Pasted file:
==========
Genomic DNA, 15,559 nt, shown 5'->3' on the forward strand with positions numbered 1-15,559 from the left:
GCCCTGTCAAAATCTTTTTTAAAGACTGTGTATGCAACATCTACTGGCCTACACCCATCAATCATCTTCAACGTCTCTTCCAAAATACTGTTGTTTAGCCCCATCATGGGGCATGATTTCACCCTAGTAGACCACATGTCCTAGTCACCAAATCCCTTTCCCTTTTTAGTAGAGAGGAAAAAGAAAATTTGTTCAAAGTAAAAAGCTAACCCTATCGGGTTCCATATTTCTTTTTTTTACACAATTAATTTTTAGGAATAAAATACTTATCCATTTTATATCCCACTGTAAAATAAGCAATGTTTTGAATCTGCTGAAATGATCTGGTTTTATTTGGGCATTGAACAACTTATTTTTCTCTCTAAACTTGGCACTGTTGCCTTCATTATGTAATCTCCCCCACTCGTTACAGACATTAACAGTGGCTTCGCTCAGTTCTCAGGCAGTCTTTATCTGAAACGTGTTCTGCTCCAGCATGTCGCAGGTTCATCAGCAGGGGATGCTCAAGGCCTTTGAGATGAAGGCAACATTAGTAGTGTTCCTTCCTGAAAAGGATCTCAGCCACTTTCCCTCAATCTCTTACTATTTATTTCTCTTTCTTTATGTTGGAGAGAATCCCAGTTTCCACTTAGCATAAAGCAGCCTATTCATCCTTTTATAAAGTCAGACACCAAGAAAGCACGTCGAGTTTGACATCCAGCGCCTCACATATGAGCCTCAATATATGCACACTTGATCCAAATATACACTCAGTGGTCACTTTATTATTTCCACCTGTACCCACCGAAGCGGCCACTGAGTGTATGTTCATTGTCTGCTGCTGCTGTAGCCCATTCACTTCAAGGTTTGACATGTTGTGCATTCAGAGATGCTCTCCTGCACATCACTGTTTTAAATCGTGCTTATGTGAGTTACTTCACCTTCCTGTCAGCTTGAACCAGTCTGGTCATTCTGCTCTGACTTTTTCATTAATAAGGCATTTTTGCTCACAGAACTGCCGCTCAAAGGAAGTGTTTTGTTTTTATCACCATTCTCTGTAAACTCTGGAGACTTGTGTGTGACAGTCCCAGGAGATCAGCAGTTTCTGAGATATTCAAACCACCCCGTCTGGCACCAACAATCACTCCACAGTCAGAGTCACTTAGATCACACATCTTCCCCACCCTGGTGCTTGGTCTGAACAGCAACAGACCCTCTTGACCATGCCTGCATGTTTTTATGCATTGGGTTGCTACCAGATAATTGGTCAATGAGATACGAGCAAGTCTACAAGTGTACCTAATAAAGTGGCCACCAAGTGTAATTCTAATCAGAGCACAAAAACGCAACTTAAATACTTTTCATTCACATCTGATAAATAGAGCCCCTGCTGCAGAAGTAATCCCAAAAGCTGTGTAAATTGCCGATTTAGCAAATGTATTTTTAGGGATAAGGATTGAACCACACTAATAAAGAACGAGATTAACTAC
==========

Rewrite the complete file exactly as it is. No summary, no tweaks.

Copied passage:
Genomic DNA, 15,559 nt, shown 5'->3' on the forward strand with positions numbered 1-15,559 from the left:
GCCCTGTCAAAATCTTTTTTAAAGACTGTGTATGCAACATCTACTGGCCTACACCCATCAATCATCTTCAACGTCTCTTCCAAAATACTGTTGTTTAGCCCCATCATGGGGCATGATTTCACCCTAGTAGACCACATGTCCTAGTCACCAAATCCCTTTCCCTTTTTAGTAGAGAGGAAAAAGAAAATTTGTTCAAAGTAAAAAGCTAACCCTATCGGGTTCCATATTTCTTTTTTTTACACAATTAATTTTTAGGAATAAAATACTTATCCATTTTATATCCCACTGTAAAATAAGCAATGTTTTGAATCTGCTGAAATGATCTGGTTTTATTTGGGCATTGAACAACTTATTTTTCTCTCTAAACTTGGCACTGTTGCCTTCATTATGTAATCTCCCCCACTCGTTACAGACATTAACAGTGGCTTCGCTCAGTTCTCAGGCAGTCTTTATCTGAAACGTGTTCTGCTCCAGCATGTCGCAGGTTCATCAGCAGGGGATGCTCAAGGCCTTTGAGATGAAGGCAACATTAGTAGTGTTCCTTCCTGAAAAGGATCTCAGCCACTTTCCCTCAATCTCTTACTATTTATTTCTCTTTCTTTATGTTGGAGAGAATCCCAGTTTCCACTTAGCATAAAGCAGCCTATTCATCCTTTTATAAAGTCAGACACCAAGAAAGCACGTCGAGTTTGACATCCAGCGCCTCACATATGAGCCTCAATATATGCACACTTGATCCAAATATACACTCAGTGGTCACTTTATTATTTCCACCTGTACCCACCGAAGCGGCCACTGAGTGTATGTTCATTGTCTGCTGCTGCTGTAGCCCATTCACTTCAAGGTTTGACATGTTGTGCATTCAGAGATGCTCTCCTGCACATCACTGTTTTAAATCGTGCTTATGTGAGTTACTTCACCTTCCTGTCAGCTTGAACCAGTCTGGTCATTCTGCTCTGACTTTTTCATTAATAAGGCATTTTTGCTCACAGAACTGCCGCTCAAAGGAAGTGTTTTGTTTTTATCACCATTCTCTGTAAACTCTGGAGACTTGTGTGTGACAGTCCCAGGAGATCAGCAGTTTCTGAGATATTCAAACCACCCCGTCTGGCACCAACAATCACTCCACAGTCAGAGTCACTTAGATCACACATCTTCCCCACCCTGGTGCTTGGTCTGAACAGCAACAGACCCTCTTGACCATGCCTGCATGTTTTTATGCATTGGGTTGCTACCAGATAATTGGTCAATGAGATACGAGCAAGTCTACAAGTGTACCTAATAAAGTGGCCACCAAGTGTAATTCTAATCAGAGCACAAAAACGCAACTTAAATACTTTTCATTCACATCTGATAAATAGAGCCCCTGCTGCAGAAGTAATCCCAAAAGCTGTGTAAATTGCCGATTTAGCAAATGTATTTTTAGGGATAAGGATTGAACCACACTAATAAAGAACGAGATTAACTAC